Leadership Brentwood dedicates Toposcope in CityPark
Leadership Brentwood, the Williamson Chamber Foundation’s leadership development program for Brentwood residents, recently presented and dedicated the city’s newest landmark: The Brentwood Toposcope.
Located in the green space at 700 Executive Center Drive in the new CityPark development, the toposcope will inspire passersby to visit historic places of interest in Middle Tennessee and throughout the nation. The 42-inch-in-diameter, bronze directional medallion shows the compass direction and distance to more than two-dozen local and national landmarks. Places of interest include Travellers Rest Plantation, the Eddy Arnold Amphitheater, Centennial Park and The Parthenon, Dyer Observatory, The Alamo, Graceland, homes of former U.S. presidents and even the White House.
The medallion’s creation and installation were made possible through funds raised by the members of Group 3 of Leadership Brentwood’s Class of 2016. Project sponsors include the Family of Eddie Arnold, Boyle Investment Company and Hilton Garden Inn Brentwood.
Leadership Brentwood is sponsored by the Williamson County Chamber Foundation, the non-profit arm of Williamson, Inc. For more information, visit LeadershipBrentwood.org
Brookdale Releases Sustainability Report
Brookdale, the nation’s largest senior living provider, has released “Creating Enduring Value: 2016 Sustainability Report,” the first in what will be an annual summary of the Brentwood-based company’s sustainability efforts. As a company, Brookdale seeks to engage stakeholders to reduce water consumption, energy use and waste.
The report outlines the environmental impact of the company, which has more than 87 million square feet of building space across more than 1,100 communities in 47 states. The company has improved measurement capabilities, defined baseline performance and set goals for reducing energy use by 15 percent by 2019, along with cutting water consumption and waste. Suppliers have been engaged to procure superior products, improve processes related to product use and assist in managing waste and recycling.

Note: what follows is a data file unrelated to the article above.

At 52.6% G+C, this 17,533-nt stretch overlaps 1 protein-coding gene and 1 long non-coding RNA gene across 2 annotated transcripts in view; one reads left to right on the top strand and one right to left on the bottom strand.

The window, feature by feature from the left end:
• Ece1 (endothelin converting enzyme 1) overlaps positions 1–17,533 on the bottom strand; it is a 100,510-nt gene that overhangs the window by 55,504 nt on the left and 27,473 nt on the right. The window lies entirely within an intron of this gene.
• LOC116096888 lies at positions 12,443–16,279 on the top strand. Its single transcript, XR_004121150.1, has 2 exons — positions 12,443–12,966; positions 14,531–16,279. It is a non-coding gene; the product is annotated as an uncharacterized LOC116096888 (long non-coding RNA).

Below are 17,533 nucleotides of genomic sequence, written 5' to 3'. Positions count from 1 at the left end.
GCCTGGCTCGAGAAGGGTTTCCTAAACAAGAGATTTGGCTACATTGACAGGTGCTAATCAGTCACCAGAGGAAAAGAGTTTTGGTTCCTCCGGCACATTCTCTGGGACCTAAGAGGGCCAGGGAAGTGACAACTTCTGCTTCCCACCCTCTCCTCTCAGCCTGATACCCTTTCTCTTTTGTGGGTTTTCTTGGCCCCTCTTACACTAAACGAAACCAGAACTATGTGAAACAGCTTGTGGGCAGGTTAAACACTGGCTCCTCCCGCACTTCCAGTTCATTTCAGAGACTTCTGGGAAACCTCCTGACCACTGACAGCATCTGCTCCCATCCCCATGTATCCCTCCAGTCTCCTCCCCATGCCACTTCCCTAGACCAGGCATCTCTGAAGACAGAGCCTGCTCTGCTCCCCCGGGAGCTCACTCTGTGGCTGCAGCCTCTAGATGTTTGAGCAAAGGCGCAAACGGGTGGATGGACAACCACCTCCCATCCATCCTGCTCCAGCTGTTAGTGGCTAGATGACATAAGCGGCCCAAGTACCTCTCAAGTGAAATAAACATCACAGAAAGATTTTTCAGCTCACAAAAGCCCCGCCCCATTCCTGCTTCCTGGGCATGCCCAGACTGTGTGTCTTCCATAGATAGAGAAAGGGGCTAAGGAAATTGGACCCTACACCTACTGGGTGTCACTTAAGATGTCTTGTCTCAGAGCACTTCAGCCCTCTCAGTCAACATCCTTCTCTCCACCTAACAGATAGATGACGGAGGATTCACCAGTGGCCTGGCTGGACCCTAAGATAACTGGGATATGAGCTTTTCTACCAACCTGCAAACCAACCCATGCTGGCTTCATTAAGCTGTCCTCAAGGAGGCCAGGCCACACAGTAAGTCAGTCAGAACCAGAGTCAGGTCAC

The report also notes that Brookdale’s economic value in 2015 included $5 billion in revenue, $1.8 billion in associate compensation and $362 million in net capital expenditures. Read the report online at Brookdale.com.
Alabama and Charlie Daniels Exhibits come to Country Music Hall of Fame
The Country Music Hall of Fame and Museum will explore the lives and careers of country music icons Alabama and Charlie Daniels in a pair of new exhibits. Alabama: Song of the South opened on August 25 and runs through July 16, 2017. Charlie Daniels: Million Mile Reflections, opens September 23 and runs through March 2017.
The Alabama exhibit details the group’s journey to success through childhood mementos, musical instruments, tour memorabilia, awards, photographs, and more. Exhibition highlights include:
· Jeff Cook’s first electric guitar, a 1960s Silvertone U-1, that he played in his first band
· Randy Owen’s Music Man Sting Ray I, used to write hits such as “Mountain Music” and played by Brad Paisley when he recorded his tribute to the group, “Old Alabama”
· Original, handwritten manuscript for “Born Country,” by Byron Hill and John Schweers
· Numerous awards, including Grammy, ACM, and CMA trophies
· Brocade suit, one of Jeff Cook’s first stage costumes.
Alabama scored dozens of chart-topping singles, sold tens of millions of albums, and set concert attendance records. The band is credited for expanding country’s appeal to young listeners and earned an array of awards, including CMA Entertainer of the Year honors for 1982, 1983, and 1984. By 1993 Alabama had released thirty-two #1 Billboard singles including “Mountain Music,” “Dixieland Delight,” “Love in the First Degree,” and “Song of the South.” Alabama joined the Country Music Hall of Fame in 2005. Founding members Cook, Gentry, and Owen continue to record and tour.
The Charlie Daniels exhibit will feature musical instruments, stage wear, manuscripts, awards, childhood mementos and previously unpublished photographs from Daniels’ personal collection. It will describe his significant impact on American entertainment and explore the new musical style and image he brought to country music.
Daniels began writing and playing music professionally in the 1950s. His first significant musical success, as co-writer of Elvis Presley’s hit “It Hurts Me,” came in 1964. Daniels moved to Nashville in 1967 and played on albums by Bob Dylan, Leonard Cohen and Marty Robbins. He began the Volunteer Jam in 1974 as a Southern rock festival. Over the years—he hosted 16 through 1996—the Volunteer Jam became known for its large, diverse musical lineup. The Volunteer Jam will return on Nov. 30, 2016, to celebrate Daniels’ 80th birthday. Daniels was elected to the Hall of Fame earlier this year.
More information about the Country Music Hall of Fame® and Museum is available at CountryMusicHallOfFame.org.